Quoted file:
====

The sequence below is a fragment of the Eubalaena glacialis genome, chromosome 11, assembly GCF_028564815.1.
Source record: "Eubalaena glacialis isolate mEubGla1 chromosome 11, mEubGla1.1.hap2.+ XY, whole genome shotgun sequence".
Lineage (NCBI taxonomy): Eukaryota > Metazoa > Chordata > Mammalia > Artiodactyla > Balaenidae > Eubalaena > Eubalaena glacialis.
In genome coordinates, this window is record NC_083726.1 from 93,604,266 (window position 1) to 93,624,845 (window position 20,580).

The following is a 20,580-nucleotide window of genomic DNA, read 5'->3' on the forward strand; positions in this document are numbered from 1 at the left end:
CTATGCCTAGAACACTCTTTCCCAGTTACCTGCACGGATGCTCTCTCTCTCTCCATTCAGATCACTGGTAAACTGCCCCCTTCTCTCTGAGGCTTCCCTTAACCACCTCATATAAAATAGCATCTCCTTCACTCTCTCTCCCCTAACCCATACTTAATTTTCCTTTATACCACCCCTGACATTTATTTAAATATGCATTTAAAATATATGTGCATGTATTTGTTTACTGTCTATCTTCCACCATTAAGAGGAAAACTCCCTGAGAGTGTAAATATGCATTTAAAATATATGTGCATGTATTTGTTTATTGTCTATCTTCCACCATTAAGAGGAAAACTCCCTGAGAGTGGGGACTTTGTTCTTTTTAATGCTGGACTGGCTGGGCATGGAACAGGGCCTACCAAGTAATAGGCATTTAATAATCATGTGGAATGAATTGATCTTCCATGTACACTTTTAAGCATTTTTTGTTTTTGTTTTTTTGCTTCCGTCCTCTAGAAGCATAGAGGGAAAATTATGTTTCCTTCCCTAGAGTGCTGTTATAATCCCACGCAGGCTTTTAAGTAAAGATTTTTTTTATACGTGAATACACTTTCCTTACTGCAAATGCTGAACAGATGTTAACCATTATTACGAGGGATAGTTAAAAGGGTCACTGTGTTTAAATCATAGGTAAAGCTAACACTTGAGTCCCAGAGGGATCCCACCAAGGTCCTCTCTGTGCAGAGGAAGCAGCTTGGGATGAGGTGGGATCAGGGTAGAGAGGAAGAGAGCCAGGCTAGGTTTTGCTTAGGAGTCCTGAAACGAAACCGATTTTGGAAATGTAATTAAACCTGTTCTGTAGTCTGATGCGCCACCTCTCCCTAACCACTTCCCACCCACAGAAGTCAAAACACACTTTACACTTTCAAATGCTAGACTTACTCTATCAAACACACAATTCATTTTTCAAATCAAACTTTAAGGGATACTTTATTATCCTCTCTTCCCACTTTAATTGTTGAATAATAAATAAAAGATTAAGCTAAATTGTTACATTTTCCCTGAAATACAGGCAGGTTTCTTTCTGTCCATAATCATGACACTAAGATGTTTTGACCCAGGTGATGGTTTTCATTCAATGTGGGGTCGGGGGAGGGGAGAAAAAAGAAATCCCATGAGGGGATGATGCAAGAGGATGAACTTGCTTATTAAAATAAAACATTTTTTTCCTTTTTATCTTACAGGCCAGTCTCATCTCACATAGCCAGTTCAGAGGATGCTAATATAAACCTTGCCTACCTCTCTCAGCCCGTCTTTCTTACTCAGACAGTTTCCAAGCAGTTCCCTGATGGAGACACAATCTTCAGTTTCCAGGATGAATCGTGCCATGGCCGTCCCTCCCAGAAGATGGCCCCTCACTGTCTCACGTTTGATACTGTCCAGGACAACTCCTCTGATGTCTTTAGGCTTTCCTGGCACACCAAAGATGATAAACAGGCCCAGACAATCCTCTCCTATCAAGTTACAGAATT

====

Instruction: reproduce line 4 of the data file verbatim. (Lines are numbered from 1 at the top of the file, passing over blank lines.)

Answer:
In genome coordinates, this window is record NC_083726.1 from 93,604,266 (window position 1) to 93,624,845 (window position 20,580).